2020 has been quite a challenge, to say the least. The COVID-19 crisis brought massive unemployment, business closures, and an enormous amount of uncertainty. All of this has made 2020 seem like the year that never ends. In fact, I’m sure some of us can’t wait for it to be over. As we approach the end of the year, it’s time to discuss steps that can be taken to help reduce your 2020 tax bill.
The past 12 months have seen several major tax law changes. In response to the COVID-19 emergency, the Coronavirus Aid, Relief, and Economic Security (CARES) Act was signed into law in March. In addition, the Taxpayer Certainty and Disaster Tax Relief Act (Disaster Act) and the Setting Every Community Up for Retirement Enhancement (SECURE) Act were passed in December 2019. The Disaster Act extended many beneficial provisions that had expired or were set to expire. Barring additional extenders, many of these will expire again at the end of the year. The SECURE Act, on the other hand, made significant changes to the retirement rules. We’ll highlight planning techniques stemming from these recent bills, as well as other year-end planning ideas.
Let’s not forget that there is an election in November. While we don’t anticipate significant tax law changes if President Trump is re-elected, a victory by Joe Biden would almost certainly lead to tax reform (with potentially higher tax rates). It’s also possible that we’ll see additional COVID-19 legislation. As always, we’re paying close attention to the ever-changing tax environment to discover tax planning opportunities.
Year-End Planning Moves for Individuals
Take Advantage of Generous Standard Deduction Allowances
For 2020, the standard deduction amounts are $12,400 for singles and those who use married filing separate status, $24,800 for married joint-filing couples, and $18,650 for heads of household. If your total annual itemizable deductions for 2020 will be close to your standard deduction amount, consider making additional expenditures before year-end to exceed your standard deduction. That will lower this year’s tax bill. Next year, you can claim the standard deduction, which will be increased a bit to account for inflation.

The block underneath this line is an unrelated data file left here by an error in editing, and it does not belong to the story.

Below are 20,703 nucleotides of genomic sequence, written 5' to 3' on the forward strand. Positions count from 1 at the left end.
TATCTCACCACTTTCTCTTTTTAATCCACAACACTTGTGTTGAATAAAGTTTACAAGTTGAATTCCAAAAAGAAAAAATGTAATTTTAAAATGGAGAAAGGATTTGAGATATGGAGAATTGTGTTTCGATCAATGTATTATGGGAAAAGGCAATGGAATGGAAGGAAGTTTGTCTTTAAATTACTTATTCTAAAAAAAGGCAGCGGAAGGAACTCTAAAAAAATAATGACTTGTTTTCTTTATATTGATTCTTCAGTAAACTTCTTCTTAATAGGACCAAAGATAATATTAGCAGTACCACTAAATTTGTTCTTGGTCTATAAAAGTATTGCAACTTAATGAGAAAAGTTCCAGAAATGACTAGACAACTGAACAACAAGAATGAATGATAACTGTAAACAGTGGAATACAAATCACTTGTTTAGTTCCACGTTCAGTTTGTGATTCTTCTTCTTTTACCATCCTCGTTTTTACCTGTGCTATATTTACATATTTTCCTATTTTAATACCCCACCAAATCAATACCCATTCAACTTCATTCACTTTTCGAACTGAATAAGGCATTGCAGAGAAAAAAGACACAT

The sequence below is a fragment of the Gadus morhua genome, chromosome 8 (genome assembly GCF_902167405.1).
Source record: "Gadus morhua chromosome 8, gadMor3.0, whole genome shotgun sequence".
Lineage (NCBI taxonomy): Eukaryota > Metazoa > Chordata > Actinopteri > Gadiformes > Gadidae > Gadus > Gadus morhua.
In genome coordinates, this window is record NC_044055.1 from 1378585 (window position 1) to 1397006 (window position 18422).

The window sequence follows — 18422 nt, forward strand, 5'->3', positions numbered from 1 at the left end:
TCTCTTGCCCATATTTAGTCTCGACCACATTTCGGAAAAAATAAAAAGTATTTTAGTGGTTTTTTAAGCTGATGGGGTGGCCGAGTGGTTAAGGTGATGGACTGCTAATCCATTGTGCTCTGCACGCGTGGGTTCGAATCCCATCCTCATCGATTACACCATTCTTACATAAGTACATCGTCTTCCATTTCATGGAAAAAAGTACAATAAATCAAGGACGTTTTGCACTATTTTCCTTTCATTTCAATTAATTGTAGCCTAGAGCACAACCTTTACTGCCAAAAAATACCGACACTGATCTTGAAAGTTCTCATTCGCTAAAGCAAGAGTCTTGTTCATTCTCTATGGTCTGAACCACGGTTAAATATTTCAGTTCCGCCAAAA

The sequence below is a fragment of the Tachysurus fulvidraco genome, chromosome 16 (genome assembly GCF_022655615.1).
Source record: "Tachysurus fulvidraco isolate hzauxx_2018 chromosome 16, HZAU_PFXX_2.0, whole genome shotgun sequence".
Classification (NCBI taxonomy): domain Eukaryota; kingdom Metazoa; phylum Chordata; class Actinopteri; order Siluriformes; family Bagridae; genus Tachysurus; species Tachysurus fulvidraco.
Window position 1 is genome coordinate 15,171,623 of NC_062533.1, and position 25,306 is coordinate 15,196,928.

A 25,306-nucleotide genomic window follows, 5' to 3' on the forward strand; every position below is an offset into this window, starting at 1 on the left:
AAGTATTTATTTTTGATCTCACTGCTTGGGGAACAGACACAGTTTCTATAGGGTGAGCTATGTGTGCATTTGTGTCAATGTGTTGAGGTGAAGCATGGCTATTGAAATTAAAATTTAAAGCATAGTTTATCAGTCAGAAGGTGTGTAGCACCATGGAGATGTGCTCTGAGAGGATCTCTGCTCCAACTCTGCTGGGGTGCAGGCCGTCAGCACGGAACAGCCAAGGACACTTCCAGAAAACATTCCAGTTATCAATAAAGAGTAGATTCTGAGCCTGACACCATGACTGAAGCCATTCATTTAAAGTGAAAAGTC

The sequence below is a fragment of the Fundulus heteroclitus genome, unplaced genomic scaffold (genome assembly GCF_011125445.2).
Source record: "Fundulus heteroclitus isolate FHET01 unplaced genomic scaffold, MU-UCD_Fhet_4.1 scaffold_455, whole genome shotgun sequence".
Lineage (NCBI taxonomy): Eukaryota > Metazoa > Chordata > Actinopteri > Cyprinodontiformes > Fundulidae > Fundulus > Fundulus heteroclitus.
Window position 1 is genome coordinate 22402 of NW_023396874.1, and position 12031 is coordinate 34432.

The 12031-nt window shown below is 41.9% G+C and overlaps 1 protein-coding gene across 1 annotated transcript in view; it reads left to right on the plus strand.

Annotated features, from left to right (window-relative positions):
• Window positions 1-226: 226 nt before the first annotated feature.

The easiest deductible expense to accelerate is included in your house payment due on January 1. Accelerating that payment into this year will give you 13 months’ worth of interest in 2020. Mortgage insurance premiums for eligible taxpayers also are deductible in 2020, but will once again be disallowed in 2021 barring an extension.
Also, consider state and local income and property taxes that are due early next year. Prepaying those bills before year-end can decrease your 2020 federal income tax bill because your itemized deductions will be that much higher. However, the maximum amount you can deduct for state and local taxes is $10,000 ($5,000 if you use married filing separate status).
Warning: This can be a bad idea if you owe Alternative Minimum Tax (AMT) this year. That’s because write-offs for state and local income and property taxes are completely disallowed under the AMT rules. Therefore, prepaying those expenses may do little or no good if you’re an AMT victim. Contact us if you’re unsure about your exposure to AMT.
Accelerating other expenditures could cause your itemized deductions to exceed your standard deduction in 2020. For example, consider making bigger charitable donations this year and smaller contributions next year to compensate. The CARES Act offers two unique opportunities for charitable-minded taxpayers in 2020. Individuals who don’t itemize will be allowed an “above the line” deduction of up to $300 in 2020. For those who do itemize, the CARES Act increases the limit on charitable deductions to 100% of the individual’s Adjusted Gross Income (AGI) for cash contributions made to public charities in 2020. Note there is no requirement that the contributions be related to COVID-19.
Among the provisions of the Disaster Act set to expire in 2020 is the reduced threshold for the medical expense deduction. You might consider accelerating elective medical procedures, dental work, and vision care. For 2020, medical expenses are deductible to the extent they exceed 7.5% of AGI, but that threshold is set to increase to 10% in 2021.
Cancellation of Debt (COD) Relief
Individuals can exclude up to $2 million ($1 million if not married filing jointly) of COD income from qualified principal residence indebtedness that is canceled in 2020 because of their financial condition or decline in value of the residence. Debt canceled after 12/31/20 still qualifies, but only if discharged pursuant to a written binding agreement entered into prior to 1/1/21.
Traditional IRA Contributions for All
The SECURE Act removed the age restriction on making traditional IRA contributions. Individuals over the age of 70½ who are still working in 2020 are no longer prohibited from contributing to a traditional IRA. However, if you’re over age 70½ and considering making a charitable donation directly from your IRA (known as a Qualified Charitable Distribution or QCD) in the future, making a deductible IRA contribution will affect your ability to exclude future QCDs from your income. Please contact us for further explanations of QCDs and how they can be an effective way to give to charity and reduce your income.
Carefully Manage Investment Gains and Losses in Taxable Accounts
If you hold investments in taxable brokerage firm accounts, consider the tax advantage of selling appreciated securities that have been held for over 12 months. The maximum federal income tax rate on long-term capital gains recognized in 2020 is only 15% for most folks, although it can reach a maximum of 20% at higher income levels. The 3.8% Net Investment Income Tax (NIIT) also can apply at higher income levels.